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Gender equity, diversity and thinking preferences

by | Apr 4, 2021

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Simply hiring more women doesn’t solve the issue of gender equity in the workplace. Diversity without inclusion leads to burnout, turnover, a lack of parity and other challenges like those we’re seeing at an even more intensified level as a result of the pandemic.

Naturally, the conversation around diversity in the workplace has become even more prevalent as of late. When we talk about gender equity, we are inclined to take a closer look at how our workplaces operate. One of the primary questions becomes: Does the inclusion of more women in leadership mean better outcomes?

As is true for most things, the answer isn’t exactly clear-cut. Let’s unpack the conversation and explore the power in diversity of thought.

The diversity debate

Okay, that subhead is a bit misleading. There isn’t really a debate about whether or not diversity is a good thing in 2021. The conversation centres more on the kind of diversity we need to focus on.

According to a review of board performances by the Wharton School, gender diversity has no impact on company performance. But this doesn’t necessarily mean the push for more women in leadership spaces is flawed.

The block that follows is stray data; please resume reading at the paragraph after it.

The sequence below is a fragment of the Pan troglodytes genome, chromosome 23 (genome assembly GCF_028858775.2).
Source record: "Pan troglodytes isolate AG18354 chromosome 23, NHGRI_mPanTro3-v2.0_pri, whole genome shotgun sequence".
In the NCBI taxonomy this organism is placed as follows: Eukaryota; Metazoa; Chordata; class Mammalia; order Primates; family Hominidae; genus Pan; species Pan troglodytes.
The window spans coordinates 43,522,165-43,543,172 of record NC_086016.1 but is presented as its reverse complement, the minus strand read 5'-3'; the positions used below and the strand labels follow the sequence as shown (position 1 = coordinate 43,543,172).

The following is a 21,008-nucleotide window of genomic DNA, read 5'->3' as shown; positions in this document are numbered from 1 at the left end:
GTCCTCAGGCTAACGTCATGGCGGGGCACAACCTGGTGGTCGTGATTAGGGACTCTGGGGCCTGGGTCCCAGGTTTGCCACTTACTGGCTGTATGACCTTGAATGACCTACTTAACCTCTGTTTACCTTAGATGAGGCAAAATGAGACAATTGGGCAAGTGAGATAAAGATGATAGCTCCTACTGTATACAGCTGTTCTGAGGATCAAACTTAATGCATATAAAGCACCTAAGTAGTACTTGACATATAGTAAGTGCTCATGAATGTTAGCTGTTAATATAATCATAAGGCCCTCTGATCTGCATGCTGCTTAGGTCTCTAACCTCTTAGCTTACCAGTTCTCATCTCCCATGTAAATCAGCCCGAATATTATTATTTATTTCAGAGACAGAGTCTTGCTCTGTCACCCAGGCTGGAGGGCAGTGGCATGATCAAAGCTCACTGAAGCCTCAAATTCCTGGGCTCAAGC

The review posits that the women appointed to corporate boards may not be very different from the men in respect of their values, backgrounds, and knowledge. It’s differences in thinking rather than differences in gender that increase diversity and, as a result, performance.

Diverse thinking and gender equality have become one and the same in the minds of many concerned with these issues, and a considerable number of leaders believe that simply getting women into the mix will solve their diversity problems. But giving attention only to the skin deep elements of diversity is a mistake.

Demographics may be one group of predictors of diverse thinking but there are many others. If we don’t get beyond the stereotypes of what diverse thinking is, who diverse thinkers are and how best to encourage them to have different views and perspectives, we will never affect tangible change.